China has long been the world’s largest nation in terms of population. But only since undertaking radical economic reforms in the late 1970s did the country’s economy begin to prosper again. We wonder: When will China overtake the United States as the world’s largest economy?
A. It already has.
B. It will by 2028.
C. It will by 2050.
D. Probably not in this century.
A. It already has … is correct.
China’s re-emergence as an economic superpower began in the late 1970s, when then leader Deng Xiaoping introduced a series of economic reforms that came to be known as “socialism with Chinese characteristics.” Deng’s reforms emphasized modernization, openness to foreign trade and investment and privatization of state-owned companies — all of which provided a sustained growth impulse.
By 2013, the Chinese economy had grown to $16.1 trillion, measured at purchasing power parity. U.S. GDP stood at $16.8 trillion at that time — or just about 4% larger than China’s economy.
Given China’s higher economic growth rate, at some point during 2014 China overtook the United States as the world’s largest economy. The IMF estimates that China’s GDP at purchasing power parity was $17.6 trillion at the end of 2014 — or about 1% larger than the U.S. GDP of $17.4 trillion.
Measuring GDP at purchasing power parity takes into account the differences in prices that people pay for goods and services in different economies. Since the price level in China is still much lower than in the United States, a dollar in China buys much more than a dollar in the United States.
B. It will by 2028 … is correct.
Back in 1980, the size of China’s economy was just $309 billion, as measured at market exchange rates in U.S. dollars. That was roughly a tenth of the size of the U.S. economy in 1980 ($2.9 trillion).
By 2014, the gap between the size of the $10.4 trillion Chinese economy and the $17.4 trillion U.S. economy had narrowed to just 40%.
Measuring GDP at market exchange rates simply converts the value of all goods and services produced in each economy into a single currency (in this case U.S. dollars) using the current exchange rate. This gives us a good idea of how large economies are relative to one another — similar to the way we compare the height of two people by having them stand back to back.
While China’s growth has slowed considerably compared to the 10% annual growth rates of the past few decades, it is still expected to maintain a significant growth advantage over advanced industrial economies such as the United States.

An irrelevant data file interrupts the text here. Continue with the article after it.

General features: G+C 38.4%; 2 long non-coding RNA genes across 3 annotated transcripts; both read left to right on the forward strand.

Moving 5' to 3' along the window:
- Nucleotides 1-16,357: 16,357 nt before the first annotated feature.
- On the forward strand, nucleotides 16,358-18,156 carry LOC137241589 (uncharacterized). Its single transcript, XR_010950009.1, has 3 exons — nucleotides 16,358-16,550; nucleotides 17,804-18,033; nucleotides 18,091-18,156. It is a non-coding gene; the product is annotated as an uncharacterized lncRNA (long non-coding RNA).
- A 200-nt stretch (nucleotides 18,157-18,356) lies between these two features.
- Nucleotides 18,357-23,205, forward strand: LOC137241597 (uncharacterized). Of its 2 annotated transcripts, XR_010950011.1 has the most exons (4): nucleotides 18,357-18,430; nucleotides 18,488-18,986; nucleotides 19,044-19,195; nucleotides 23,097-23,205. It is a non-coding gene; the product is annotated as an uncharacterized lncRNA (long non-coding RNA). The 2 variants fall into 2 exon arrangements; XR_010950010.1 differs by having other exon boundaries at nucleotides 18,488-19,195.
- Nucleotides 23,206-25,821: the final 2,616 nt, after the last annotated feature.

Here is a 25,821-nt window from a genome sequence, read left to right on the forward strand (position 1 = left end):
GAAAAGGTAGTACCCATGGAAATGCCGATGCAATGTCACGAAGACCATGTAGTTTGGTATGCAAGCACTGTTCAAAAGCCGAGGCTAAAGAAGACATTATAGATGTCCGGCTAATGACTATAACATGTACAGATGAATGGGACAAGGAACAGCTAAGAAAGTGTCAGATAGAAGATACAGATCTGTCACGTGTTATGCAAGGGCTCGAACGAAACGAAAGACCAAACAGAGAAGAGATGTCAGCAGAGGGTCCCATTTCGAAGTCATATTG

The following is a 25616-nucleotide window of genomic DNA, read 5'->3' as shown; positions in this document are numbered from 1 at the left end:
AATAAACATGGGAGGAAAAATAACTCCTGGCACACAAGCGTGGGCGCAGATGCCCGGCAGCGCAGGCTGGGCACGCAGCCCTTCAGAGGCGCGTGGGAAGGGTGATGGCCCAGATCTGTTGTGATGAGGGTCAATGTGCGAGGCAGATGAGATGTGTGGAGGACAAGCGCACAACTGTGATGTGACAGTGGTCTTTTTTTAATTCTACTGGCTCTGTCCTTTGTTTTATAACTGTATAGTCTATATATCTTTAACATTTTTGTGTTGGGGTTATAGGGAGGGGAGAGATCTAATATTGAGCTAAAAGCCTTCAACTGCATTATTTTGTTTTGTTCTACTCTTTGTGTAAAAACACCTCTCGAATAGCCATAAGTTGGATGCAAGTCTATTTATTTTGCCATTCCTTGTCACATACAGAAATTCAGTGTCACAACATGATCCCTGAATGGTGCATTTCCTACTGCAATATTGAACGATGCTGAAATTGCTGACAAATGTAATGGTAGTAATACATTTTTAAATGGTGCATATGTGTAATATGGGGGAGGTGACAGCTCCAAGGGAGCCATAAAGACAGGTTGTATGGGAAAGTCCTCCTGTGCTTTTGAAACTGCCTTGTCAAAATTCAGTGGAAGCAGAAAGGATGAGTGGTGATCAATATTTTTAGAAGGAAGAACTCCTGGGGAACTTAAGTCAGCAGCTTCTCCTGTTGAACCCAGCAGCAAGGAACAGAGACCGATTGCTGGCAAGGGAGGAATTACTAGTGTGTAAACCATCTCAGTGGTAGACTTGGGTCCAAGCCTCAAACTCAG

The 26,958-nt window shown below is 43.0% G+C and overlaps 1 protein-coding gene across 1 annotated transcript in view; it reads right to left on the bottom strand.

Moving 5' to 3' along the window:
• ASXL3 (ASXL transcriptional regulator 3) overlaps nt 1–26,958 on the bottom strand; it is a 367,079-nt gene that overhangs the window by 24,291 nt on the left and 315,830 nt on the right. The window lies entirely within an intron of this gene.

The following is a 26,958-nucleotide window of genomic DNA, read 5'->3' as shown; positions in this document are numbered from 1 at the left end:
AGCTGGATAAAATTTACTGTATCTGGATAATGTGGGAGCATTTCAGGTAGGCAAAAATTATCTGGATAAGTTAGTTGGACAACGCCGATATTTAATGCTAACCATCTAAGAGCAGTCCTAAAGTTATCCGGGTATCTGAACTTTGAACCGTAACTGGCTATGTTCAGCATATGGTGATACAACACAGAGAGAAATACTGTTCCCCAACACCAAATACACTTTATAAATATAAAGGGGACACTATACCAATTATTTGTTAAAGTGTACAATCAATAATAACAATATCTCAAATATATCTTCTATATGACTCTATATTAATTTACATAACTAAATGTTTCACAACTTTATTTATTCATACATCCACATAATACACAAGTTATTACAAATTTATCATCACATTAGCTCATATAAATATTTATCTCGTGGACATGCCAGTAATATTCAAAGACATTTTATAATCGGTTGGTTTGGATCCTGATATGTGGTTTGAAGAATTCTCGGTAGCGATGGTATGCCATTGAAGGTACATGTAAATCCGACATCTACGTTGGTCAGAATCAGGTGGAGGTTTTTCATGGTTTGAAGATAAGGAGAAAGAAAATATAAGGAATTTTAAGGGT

Consulting firm PricewaterhouseCoopers projects that China will grow at an annual rate of 4.6% between now and 2050, while the United States will grow by 2.4% a year. Assuming no significant event (such as military conflict, political revolution or natural disaster) causes either country to deviate from these trajectories, China’s GDP at market exchange rates should overtake U.S. GDP in 2028.
C. It will by 2050 … is not correct.
By mid-century, China will almost certainly have long secured its spot at the top of the global economic league table. However, by 2050 it is possible that the U.S. economy will not just be smaller than China’s, but India’s as well.
A little more than a decade after China launched its market-based reforms, India jumped into the growth game as well. India’s economic liberalization policies, inaugurated in 1991, led to an increasing role for the private sector and opened the economy to foreign investment.
As of 2014, India’s $7.3 trillion economy was the world’s third-largest, measured in terms of purchasing power parity. However, it is at present only a little over 40% as large as the U.S. and Chinese economies.
While India’s growth has not been as strong as China’s over the past two decades, its growth rate is expected to outpace China’s in the coming decades. To realize this potential, India will need to sustain its reform policies and increase investment in infrastructure, education (especially women) and better governance.
According to PricewaterhouseCoopers, the Indian economy is expected to be about 2% larger than the U.S. economy by mid-century — but about 30% smaller than China’s.
D. Probably not in this century … is correct.
China’s three and a half decades of remarkable economic growth have lifted about 500 million people out of poverty, according to the World Bank.
Despite this transformation, however, China’s per capita income remains only a fraction of the U.S. level. In 2014, China’s per capita GDP of $12,890 (measured at purchasing power parity) was less than a fourth of U.S. per capita GDP ($54,680).
New forecasts of long-term economic growth by PricewaterhouseCoopers estimate that between 2014 and 2050, China’s per capita GDP will grow at nearly double the U.S. rate (an average of 3.4% per year, compared to 1.8%). Even so, China’s per capita GDP will equal only 42% of the U.S. level by 2050.
Even if China’s growth advantage remains this large for the rest of the century, its per capita GDP will still only reach about 90% of U.S. per capita GDP.